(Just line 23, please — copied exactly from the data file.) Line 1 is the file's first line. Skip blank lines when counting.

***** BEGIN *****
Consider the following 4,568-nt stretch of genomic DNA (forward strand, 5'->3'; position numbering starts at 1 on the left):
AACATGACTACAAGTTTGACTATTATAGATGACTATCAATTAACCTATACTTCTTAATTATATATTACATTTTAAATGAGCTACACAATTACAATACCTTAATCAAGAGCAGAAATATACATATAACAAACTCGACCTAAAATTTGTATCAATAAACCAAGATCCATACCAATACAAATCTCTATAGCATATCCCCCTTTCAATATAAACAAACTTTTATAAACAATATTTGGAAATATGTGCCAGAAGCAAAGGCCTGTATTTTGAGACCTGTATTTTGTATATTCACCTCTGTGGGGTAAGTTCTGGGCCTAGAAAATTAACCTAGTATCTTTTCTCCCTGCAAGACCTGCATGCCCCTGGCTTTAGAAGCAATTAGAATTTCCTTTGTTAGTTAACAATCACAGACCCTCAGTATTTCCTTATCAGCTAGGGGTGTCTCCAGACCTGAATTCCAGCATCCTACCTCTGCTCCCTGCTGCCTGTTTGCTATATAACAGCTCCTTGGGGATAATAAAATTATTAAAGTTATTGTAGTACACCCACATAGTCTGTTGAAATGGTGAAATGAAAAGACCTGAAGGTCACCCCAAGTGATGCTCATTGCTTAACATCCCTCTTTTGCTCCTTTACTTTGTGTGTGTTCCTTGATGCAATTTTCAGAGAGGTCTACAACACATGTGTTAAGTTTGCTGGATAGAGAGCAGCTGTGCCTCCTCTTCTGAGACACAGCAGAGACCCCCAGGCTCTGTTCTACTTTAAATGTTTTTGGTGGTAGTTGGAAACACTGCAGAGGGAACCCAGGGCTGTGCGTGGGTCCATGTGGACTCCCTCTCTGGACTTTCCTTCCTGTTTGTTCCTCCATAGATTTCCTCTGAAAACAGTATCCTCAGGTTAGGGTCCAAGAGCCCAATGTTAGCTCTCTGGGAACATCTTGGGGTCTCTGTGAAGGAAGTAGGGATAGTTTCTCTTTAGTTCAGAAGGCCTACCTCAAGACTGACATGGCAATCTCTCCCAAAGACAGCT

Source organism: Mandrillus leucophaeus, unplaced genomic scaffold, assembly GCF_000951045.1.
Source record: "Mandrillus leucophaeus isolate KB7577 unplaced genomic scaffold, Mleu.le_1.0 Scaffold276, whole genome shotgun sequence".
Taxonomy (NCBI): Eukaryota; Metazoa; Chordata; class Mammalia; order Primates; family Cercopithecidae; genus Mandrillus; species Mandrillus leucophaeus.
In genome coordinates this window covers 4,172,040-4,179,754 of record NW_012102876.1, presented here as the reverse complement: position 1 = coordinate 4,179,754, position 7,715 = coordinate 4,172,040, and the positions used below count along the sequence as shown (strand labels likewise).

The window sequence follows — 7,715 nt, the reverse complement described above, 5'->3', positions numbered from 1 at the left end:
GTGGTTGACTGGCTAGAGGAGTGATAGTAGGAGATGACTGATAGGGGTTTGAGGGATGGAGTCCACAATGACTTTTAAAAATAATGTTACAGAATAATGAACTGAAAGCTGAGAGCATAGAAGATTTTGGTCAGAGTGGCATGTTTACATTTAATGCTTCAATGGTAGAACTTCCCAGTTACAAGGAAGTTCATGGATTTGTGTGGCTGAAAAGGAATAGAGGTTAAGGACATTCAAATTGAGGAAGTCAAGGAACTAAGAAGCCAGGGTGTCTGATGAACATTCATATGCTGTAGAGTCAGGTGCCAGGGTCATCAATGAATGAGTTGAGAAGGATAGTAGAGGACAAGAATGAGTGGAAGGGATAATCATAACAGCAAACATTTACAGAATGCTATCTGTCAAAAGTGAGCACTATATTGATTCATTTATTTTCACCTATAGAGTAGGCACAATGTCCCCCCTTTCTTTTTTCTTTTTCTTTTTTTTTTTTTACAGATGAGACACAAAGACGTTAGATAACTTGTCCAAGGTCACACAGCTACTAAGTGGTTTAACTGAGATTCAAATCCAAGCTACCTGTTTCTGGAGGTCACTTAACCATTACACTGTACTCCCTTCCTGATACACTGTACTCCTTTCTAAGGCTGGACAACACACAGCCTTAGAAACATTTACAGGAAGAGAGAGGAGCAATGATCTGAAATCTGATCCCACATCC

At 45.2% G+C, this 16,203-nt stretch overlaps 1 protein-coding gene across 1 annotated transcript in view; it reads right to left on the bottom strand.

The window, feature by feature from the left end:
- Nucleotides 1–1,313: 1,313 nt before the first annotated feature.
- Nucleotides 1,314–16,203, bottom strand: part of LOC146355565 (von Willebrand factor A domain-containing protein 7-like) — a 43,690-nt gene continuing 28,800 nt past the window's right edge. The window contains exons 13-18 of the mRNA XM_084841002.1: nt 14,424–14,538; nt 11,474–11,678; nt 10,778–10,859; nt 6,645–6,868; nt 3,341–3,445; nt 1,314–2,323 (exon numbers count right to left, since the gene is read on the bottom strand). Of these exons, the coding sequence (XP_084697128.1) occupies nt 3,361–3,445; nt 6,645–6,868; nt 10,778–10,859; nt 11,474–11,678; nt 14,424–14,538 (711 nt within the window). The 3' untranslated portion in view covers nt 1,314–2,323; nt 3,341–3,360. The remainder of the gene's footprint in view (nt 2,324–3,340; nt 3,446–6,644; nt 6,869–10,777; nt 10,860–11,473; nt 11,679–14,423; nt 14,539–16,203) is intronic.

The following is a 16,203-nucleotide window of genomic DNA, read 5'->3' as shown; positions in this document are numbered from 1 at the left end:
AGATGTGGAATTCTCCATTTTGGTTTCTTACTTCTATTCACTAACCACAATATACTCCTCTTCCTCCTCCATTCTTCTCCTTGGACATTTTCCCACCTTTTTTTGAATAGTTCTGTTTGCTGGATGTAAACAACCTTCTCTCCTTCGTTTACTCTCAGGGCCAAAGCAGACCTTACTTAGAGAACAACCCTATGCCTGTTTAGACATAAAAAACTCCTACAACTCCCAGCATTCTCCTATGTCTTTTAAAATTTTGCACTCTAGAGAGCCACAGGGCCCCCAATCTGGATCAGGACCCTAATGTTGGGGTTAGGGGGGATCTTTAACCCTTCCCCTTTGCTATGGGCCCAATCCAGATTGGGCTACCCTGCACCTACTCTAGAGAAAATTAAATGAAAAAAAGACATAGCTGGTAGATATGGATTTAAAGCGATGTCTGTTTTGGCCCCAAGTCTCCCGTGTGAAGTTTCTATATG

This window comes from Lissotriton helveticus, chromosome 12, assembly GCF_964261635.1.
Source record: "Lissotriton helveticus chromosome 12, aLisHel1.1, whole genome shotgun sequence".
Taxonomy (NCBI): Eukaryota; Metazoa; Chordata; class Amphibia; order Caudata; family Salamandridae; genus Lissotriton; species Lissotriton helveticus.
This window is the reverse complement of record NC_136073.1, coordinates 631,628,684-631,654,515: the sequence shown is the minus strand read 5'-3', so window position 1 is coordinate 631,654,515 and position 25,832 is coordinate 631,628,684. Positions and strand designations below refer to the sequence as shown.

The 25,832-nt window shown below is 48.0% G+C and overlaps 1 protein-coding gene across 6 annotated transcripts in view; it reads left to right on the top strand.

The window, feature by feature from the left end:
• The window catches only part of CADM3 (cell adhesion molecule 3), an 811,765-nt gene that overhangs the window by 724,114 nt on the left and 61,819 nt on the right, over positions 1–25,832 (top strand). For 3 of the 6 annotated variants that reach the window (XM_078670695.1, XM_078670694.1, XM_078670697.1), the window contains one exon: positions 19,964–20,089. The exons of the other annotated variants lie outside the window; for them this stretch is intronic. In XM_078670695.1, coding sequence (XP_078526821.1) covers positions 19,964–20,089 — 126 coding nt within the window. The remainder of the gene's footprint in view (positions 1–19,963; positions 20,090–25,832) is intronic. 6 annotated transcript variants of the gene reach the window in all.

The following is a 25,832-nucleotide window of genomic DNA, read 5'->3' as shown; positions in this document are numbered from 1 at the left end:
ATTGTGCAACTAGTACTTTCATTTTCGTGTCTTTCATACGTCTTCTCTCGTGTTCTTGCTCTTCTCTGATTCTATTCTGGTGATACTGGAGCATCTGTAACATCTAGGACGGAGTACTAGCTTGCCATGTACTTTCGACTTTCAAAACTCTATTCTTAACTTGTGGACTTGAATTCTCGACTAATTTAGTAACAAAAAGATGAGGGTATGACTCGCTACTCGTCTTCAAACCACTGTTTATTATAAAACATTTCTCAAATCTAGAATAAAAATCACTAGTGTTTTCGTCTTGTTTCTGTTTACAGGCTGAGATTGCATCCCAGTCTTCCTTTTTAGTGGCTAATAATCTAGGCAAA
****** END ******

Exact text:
ATTGTGCAACTAGTACTTTCATTTTCGTGTCTTTCATACGTCTTCTCTCGTGTTCTTGCTCTTCTCTGATTCTATTCTGGTGATACTGGAGCATCTGTAACATCTAGGACGGAGTACTAGCTTGCCATGTACTTTCGACTTTCAAAACTCTATTCTTAACTTGTGGACTTGAATTCTCGACTAATTTAGTAACAAAAAGATGAGGGTATGACTCGCTACTCGTCTTCAAACCACTGTTTATTATAAAACATTTCTCAAATCTAGAATAAAAATCACTAGTGTTTTCGTCTTGTTTCTGTTTACAGGCTGAGATTGCATCCCAGTCTTCCTTTTTAGTGGCTAATAATCTAGGCAAA